Staff Profile: Eli Zigas, 11-Year Spurrito

Outdoor photo of Eli Zigas standing in front of a large black bike

Photo by Kara Brodgesell

This year, SPUR is celebrating staff members — a.k.a. “Spurritos”— who have served the organization for 10 years or more. This month we profile Food and Agriculture Policy Director Eli Zigas, who launched this policy area at SPUR in 2011 and today continues to lead our work to create healthy, just and sustainable food systems and put an end to food insecurity. A strategic thinker and excellent communicator, Eli has also played critical internal roles in developing our equity platform, producing the SPUR Voter Guide and hiring new staff members. As our in-house master of wordplay, he is known for his skill at coming up with report titles, his jokes and witticisms during staff meetings, and his infectious laugh.


Name: Eli Zigas

Job title: Food and Agriculture Policy Director

Start date: June 27, 2011

Healthy food incentive dollars distributed by SPUR to low-income Californians since 2017: $700,000

State dollars to be distributed in the coming year because of legislation we worked on: $5 million

Pieces of legislation involved in crafting: 8

Pun-offs competed in: about 8 (3-time finalist, 1-time champion)


What drew you to working at SPUR?

Eleven years ago, SPUR’s CEO at the time, Gabe Metcalf, then-Sustainable Development Policy Director Laura Tam and the SPUR Board were willing to take a chance on starting a new program focused on food and agriculture. While there were, and still are, many organizations doing great work in this area at the state and federal levels, there were few research and advocacy organizations in the Bay Area focused on food and agriculture policy at the city, county and regional levels. Local governments were being pushed to do more — on urban agriculture, food access and procurement, to mention just a few examples — and there were few organizations looking at best practices, developing policy recommendations and providing bridges between the people doing work on the ground and policymakers. We launched the Food and Agriculture program to fill that gap.


How has working at SPUR changed your view of the issues you work on?

I don’t have a planning background, and working at SPUR has made me appreciate how much housing affordability is tied to hunger. Understandably, people prioritize shelter over food. They eat less so they’ll have enough money for a roof over their head. When I started at SPUR, housing in the Bay Area was unaffordable for many people. Since then, it’s only gotten worse, with the cost of housing pinching more and more people’s budgets. Until we build more housing, and better match supply to demand, we will constantly be undermining all our other efforts to help low-income people make ends meet at a meaningful scale. And the region will continue to suffer for the failure of our own creation.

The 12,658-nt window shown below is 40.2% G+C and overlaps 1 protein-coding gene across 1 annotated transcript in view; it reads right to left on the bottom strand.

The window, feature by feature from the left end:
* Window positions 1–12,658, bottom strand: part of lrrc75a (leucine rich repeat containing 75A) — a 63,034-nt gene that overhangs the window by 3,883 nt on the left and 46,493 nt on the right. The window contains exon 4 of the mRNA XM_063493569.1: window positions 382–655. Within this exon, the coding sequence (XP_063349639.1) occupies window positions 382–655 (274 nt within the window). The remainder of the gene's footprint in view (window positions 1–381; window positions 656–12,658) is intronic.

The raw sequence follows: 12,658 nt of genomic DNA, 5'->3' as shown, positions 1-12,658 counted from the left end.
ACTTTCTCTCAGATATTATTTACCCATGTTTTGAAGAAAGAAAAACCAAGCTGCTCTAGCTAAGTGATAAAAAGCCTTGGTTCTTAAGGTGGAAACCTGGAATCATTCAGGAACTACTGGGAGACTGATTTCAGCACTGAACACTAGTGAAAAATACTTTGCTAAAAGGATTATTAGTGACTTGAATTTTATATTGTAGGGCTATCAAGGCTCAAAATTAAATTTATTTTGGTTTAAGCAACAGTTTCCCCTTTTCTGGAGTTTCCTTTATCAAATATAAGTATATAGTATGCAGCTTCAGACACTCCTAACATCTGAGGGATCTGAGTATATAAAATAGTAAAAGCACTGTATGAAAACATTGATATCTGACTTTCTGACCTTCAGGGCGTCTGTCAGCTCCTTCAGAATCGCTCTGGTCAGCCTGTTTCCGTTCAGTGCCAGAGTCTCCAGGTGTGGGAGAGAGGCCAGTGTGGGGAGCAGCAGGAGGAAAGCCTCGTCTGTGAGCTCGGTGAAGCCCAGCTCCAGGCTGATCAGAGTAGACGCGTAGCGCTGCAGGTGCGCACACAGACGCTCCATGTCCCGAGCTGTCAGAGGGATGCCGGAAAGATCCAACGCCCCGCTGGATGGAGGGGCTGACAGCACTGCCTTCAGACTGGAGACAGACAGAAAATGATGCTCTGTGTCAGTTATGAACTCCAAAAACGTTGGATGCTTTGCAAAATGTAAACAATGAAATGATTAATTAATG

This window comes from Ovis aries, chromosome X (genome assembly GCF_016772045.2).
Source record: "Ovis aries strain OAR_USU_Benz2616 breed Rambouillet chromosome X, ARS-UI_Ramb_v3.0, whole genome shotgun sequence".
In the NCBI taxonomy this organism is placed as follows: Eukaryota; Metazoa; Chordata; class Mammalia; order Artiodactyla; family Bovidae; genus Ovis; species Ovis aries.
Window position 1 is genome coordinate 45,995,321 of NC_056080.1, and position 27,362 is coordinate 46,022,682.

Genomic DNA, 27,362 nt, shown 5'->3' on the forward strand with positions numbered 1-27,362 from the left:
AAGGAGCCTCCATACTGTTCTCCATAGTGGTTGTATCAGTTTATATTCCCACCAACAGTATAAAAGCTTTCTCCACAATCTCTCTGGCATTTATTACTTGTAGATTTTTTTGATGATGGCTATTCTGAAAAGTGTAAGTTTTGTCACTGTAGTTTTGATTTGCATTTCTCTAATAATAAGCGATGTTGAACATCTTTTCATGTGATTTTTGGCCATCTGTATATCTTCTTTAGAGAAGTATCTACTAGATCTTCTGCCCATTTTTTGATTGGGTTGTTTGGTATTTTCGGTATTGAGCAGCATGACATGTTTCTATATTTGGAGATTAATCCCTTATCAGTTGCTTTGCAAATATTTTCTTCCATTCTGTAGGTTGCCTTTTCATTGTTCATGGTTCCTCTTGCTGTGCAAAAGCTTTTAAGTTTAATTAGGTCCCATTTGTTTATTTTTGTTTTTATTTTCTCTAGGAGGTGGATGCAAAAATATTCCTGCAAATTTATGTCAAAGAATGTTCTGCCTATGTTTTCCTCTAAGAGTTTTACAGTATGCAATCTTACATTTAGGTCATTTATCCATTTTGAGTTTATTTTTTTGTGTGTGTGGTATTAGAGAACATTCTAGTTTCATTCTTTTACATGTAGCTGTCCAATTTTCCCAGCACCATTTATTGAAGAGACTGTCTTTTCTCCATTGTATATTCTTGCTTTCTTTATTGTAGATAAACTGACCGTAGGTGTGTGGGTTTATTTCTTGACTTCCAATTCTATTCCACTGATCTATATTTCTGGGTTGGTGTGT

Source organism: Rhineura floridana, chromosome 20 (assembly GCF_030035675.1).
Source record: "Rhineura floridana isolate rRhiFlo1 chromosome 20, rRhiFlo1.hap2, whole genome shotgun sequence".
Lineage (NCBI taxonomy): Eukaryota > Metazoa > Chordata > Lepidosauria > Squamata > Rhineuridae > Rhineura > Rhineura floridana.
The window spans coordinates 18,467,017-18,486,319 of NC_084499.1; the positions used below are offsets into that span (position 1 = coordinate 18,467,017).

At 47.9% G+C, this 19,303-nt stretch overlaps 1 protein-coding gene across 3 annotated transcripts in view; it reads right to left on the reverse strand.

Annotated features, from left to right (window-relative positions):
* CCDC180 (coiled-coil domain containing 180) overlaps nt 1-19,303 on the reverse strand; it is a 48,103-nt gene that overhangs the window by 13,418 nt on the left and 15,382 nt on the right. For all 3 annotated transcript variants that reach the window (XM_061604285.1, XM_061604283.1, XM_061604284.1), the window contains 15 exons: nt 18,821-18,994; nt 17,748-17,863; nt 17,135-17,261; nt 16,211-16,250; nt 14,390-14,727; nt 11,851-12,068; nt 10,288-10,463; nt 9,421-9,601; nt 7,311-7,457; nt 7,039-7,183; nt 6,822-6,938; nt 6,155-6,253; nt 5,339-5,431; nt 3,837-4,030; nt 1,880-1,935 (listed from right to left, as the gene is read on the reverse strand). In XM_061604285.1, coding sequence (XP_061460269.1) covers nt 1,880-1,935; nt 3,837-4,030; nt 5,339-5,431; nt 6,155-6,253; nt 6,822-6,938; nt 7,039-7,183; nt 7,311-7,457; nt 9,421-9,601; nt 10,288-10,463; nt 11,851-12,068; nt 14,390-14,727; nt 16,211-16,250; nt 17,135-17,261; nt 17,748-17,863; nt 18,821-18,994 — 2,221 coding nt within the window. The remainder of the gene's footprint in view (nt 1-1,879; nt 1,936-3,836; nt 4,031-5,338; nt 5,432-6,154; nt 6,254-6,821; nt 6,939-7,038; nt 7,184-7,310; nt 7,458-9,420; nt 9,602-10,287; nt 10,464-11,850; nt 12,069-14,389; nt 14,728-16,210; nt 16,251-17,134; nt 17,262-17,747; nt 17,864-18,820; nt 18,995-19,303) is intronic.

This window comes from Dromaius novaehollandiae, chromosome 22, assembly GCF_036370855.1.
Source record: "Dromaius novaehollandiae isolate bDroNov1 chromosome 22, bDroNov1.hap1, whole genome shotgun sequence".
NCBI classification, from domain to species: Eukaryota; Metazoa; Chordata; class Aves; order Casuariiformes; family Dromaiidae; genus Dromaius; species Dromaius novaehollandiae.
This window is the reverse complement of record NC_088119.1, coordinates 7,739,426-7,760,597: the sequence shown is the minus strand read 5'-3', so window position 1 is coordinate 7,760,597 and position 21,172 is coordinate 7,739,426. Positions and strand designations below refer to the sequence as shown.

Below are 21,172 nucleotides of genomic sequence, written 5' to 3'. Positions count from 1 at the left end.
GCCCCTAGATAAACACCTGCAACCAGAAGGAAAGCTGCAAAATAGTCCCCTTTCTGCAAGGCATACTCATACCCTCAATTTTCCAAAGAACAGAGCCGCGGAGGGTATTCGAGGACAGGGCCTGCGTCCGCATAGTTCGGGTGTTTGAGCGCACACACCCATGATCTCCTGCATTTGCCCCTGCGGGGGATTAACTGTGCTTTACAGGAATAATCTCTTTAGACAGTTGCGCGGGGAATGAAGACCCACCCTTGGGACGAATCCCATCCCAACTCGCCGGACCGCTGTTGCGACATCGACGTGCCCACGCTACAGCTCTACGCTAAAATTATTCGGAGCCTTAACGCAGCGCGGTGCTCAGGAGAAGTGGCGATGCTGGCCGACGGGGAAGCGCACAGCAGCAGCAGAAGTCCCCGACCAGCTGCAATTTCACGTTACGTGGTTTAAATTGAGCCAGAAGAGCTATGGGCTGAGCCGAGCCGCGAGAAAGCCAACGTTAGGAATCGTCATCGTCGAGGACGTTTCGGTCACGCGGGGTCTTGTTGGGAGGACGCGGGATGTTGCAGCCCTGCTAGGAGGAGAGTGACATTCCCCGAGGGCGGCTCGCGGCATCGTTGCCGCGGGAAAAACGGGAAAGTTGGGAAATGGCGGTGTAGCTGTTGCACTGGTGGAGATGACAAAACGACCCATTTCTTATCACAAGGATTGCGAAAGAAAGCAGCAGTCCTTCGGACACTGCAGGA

What accomplishment at SPUR are you most proud of?

We are moving down a path of taking a proven pilot program — Double Up Food Bucks, which makes healthy food more affordable for low-income Californians — and making it permanent. We launched the program in partnership with a handful of grocery stores in the South Bay in 2017 and co-sponsored legislation in 2018 that will integrate the program into the state’s safety net system, allowing it to scale much more broadly and quickly. We also co-sponsored legislation this year that would have expanded the program from providing tens of thousands of families a total of $5 million a year to buy fruits and vegetables to providing hundreds of thousands of families a total of $120 million per year. Though that legislation didn’t pass in 2022, I am proud that we had a broad coalition and strong legislative champions behind it. We now have a strong foundation from which we can continue moving this idea forward.


What do you do when you’re not working at SPUR?

I really like attending and competing in pun-offs. Competitive wordplay, it’s a thing — I have the ribbons and trophies to prove it! I’ve even helped organize two urbanist-themed pun-offs at SPUR. My favorite planning-related pun:

Why is it so difficult to get any building approved in California? It’s hard to say, there’s a je ne CEQA about it.


What’s one of your favorite spots or activities in the Bay Area?

I love visiting grocery stores in the Bay Area. They provide a fantastic window into the many communities that make our region so rich. Some of my favorites include: Arteaga’s in Gilroy; Bi-Rite, Rainbow and Duc Loi in San Francisco; and my weekly go-to, Berkeley Bowl.


If you could wave a magic policy wand and make one proposal come true, what would it be?

We definitely need more than one of SPUR’s proposals to come true to really make this region one of prosperity, sustainability and equity. With that said, one policy change I would really like to see (which is outside of SPUR’s usual scope, so the magic wand is especially handy here) is for the federal government to change its calculation of poverty to reflect that someone in the Bay Area needs more money to make ends meet than, say, someone in Mississippi. Because a one-size-fits-all definition of poverty is used to determine who is eligible for programs like CalFresh (formerly known as food stamps), it means that many, many people are struggling in the Bay Area without access to programs that could help. This is one reason why our safety net has huge holes in it, with too many people slipping through: What the federal government says is “enough” money to live on without public support is absolutely not enough money to live on in our high-cost region. Better calibrating the poverty measure would help so many more people in the Bay Area get access to help they need.